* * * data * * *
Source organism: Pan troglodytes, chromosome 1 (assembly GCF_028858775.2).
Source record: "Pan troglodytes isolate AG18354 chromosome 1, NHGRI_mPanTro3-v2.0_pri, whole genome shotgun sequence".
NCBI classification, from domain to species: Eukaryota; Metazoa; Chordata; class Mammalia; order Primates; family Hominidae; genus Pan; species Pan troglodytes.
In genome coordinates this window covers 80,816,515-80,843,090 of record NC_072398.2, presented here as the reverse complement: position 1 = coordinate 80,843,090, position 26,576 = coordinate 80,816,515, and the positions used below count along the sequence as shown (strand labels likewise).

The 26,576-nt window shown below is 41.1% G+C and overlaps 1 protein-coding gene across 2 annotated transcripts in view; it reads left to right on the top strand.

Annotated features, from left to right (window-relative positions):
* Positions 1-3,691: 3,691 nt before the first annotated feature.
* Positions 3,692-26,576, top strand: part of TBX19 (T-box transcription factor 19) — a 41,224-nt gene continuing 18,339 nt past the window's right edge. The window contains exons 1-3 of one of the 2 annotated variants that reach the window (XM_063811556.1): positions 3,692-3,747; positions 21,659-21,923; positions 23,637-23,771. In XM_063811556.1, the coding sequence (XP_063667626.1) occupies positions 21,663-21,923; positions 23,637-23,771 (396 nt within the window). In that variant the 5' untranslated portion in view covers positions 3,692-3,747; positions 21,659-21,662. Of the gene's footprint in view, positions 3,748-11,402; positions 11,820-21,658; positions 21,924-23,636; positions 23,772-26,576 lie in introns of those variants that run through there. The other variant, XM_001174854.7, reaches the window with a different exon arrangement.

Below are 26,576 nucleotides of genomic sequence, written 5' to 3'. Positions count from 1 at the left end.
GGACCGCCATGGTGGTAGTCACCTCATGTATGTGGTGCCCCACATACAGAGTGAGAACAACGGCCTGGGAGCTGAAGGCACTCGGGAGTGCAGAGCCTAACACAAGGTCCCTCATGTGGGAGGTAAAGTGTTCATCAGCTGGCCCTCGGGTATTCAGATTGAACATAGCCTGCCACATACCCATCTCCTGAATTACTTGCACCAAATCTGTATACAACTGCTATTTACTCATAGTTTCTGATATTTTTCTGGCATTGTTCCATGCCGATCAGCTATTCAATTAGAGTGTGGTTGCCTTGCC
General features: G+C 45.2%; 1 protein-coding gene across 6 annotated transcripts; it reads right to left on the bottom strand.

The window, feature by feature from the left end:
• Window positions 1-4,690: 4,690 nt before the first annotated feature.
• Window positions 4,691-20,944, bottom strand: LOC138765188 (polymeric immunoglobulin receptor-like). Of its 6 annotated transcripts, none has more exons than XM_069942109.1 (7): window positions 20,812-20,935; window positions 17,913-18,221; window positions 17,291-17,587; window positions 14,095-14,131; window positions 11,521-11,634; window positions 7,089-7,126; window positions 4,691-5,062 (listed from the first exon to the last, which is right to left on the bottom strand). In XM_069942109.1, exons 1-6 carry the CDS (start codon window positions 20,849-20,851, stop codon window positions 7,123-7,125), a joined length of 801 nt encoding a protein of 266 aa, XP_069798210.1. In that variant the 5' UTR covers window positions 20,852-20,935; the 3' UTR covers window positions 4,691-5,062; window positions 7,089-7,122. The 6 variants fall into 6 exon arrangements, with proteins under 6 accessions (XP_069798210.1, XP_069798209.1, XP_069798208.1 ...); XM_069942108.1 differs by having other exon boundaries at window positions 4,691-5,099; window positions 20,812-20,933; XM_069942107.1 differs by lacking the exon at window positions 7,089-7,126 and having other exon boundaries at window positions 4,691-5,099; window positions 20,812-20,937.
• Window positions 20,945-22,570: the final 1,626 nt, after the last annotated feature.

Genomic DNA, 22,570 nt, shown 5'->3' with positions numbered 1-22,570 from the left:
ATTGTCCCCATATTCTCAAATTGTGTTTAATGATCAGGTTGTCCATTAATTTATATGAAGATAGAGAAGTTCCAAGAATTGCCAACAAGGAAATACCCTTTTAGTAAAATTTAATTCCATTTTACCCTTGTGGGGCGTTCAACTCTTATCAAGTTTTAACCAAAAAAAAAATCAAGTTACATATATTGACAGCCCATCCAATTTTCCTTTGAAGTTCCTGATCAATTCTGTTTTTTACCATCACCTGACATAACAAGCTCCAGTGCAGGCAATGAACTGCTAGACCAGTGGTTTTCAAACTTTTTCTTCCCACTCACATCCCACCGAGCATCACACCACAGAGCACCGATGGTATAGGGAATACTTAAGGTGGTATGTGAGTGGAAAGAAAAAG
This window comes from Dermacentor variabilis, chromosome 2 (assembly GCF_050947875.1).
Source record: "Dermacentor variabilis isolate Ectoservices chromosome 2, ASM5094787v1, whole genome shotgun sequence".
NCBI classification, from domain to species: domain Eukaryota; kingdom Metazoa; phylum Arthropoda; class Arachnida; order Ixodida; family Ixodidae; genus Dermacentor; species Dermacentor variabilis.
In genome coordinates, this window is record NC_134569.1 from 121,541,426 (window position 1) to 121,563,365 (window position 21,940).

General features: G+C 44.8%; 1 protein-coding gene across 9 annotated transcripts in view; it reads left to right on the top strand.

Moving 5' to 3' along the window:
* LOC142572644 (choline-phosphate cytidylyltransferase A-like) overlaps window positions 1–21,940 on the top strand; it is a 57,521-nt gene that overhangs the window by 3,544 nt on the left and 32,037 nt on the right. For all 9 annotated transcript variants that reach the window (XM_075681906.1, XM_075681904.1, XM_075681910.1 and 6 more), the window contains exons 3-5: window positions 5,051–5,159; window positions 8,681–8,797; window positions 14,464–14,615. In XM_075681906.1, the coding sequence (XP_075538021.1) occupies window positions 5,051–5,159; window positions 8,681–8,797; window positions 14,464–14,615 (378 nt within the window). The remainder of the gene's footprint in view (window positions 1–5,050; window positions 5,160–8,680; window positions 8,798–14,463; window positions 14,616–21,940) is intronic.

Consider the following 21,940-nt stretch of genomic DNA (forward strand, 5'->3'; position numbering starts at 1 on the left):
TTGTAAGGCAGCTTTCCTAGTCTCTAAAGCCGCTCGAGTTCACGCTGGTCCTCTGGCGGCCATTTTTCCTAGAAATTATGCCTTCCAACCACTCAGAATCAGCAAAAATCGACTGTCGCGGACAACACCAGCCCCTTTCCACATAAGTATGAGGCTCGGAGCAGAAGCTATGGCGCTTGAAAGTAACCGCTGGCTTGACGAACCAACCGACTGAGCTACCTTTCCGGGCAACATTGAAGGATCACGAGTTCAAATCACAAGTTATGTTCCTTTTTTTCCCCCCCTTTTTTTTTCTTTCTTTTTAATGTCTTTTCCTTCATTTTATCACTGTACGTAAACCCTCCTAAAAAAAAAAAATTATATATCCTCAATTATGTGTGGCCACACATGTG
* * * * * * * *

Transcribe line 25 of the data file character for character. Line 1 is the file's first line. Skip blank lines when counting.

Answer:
Consider the following 21,940-nt stretch of genomic DNA (forward strand, 5'->3'; position numbering starts at 1 on the left):